The Intersecting Plantation Landscape


Panel organizer: David Brown, The Fairfield Foundation & The College of William and Mary (History, Ph.D program)


Plantations dominated the landscape, economy and society of much of eastern North America from the late 17th through the mid-19th century.  The focus of decades of extensive research by archaeologists, historians, and anthropologists, we are only beginning to assemble this enormous amount of data.  Detailed pictures emerge of manor houses, slave quarters, and economic importance, but what bound these elements together?  Among the various practical and philosophical connections within and between plantations, and the overarching themes of politics, economy, religion, and landscape design, we have much to understand about the interconnectedness of these early American landscapes, including the intersection of plantations and urban centers, the interplay between church and manor, the influences and implementation of designed landscapes, and the dialog between land, labor, money and time.  Through the use of extensive archaeological surveys, detailed landscape analysis, extant historical records, and other sources, we can critically examine the intersections between space, design, family, labor, and products over time, to understand the synergies that created the complex American world.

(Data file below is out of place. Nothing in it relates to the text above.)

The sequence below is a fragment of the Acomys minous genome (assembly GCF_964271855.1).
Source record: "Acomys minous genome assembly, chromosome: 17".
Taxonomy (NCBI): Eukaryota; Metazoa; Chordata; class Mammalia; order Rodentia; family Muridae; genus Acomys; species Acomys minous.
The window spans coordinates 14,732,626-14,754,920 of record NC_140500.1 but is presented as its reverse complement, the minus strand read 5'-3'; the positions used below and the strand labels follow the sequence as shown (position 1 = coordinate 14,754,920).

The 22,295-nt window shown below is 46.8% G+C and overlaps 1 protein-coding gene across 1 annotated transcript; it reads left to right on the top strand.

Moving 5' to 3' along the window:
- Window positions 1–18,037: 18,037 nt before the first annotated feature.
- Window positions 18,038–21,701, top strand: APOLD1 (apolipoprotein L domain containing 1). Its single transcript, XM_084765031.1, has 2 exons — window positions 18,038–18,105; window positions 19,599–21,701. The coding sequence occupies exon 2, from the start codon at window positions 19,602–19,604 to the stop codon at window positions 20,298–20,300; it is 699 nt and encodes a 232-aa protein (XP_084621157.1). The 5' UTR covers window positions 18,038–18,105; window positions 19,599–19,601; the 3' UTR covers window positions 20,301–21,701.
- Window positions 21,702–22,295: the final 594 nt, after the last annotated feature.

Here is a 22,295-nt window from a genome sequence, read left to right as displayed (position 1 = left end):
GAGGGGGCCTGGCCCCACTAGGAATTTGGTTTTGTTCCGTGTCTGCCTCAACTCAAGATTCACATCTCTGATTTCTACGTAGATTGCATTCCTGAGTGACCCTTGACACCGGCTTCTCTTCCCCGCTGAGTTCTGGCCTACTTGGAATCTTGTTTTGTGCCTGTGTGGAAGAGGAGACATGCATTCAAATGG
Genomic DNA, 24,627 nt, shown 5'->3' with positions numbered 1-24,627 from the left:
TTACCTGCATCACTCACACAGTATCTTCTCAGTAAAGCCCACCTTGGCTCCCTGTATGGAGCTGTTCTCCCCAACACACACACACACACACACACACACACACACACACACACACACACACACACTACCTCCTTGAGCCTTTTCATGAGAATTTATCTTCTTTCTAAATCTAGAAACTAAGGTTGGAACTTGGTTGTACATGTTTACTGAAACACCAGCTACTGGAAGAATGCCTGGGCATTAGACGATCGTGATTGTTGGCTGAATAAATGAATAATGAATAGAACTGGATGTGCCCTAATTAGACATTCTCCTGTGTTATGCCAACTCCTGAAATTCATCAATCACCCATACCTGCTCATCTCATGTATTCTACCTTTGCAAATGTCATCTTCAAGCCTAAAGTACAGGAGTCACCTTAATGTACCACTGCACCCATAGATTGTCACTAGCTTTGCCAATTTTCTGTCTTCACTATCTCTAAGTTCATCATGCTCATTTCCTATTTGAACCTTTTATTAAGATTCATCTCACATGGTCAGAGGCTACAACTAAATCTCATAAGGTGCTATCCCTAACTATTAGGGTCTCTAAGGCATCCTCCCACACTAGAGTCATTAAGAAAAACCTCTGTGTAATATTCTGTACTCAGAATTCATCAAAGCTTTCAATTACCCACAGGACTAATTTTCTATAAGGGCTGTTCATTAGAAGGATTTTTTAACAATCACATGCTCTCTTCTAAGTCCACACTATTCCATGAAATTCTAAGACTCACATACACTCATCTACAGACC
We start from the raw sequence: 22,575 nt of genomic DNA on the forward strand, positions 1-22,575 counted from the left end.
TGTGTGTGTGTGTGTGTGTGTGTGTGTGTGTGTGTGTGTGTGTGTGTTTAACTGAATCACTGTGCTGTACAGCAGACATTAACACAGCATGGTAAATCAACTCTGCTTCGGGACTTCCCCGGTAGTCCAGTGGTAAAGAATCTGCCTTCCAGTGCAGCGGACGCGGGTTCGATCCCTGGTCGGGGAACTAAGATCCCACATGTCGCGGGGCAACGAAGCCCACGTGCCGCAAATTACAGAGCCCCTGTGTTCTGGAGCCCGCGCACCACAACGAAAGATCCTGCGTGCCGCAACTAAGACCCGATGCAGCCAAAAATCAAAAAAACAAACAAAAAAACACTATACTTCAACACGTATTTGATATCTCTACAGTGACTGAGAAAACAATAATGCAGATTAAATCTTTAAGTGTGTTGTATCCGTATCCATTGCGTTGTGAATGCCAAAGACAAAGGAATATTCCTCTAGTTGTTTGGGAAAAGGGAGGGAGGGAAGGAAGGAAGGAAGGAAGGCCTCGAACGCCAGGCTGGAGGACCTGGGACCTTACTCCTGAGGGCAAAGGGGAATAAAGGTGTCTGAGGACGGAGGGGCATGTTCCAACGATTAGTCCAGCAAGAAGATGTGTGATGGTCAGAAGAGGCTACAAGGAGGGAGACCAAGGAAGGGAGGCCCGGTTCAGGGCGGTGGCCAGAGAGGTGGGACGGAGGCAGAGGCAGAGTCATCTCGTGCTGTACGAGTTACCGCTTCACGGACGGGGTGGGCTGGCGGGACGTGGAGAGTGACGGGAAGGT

Send 250-word abstracts to David Brown at by Friday, September 7, 2012.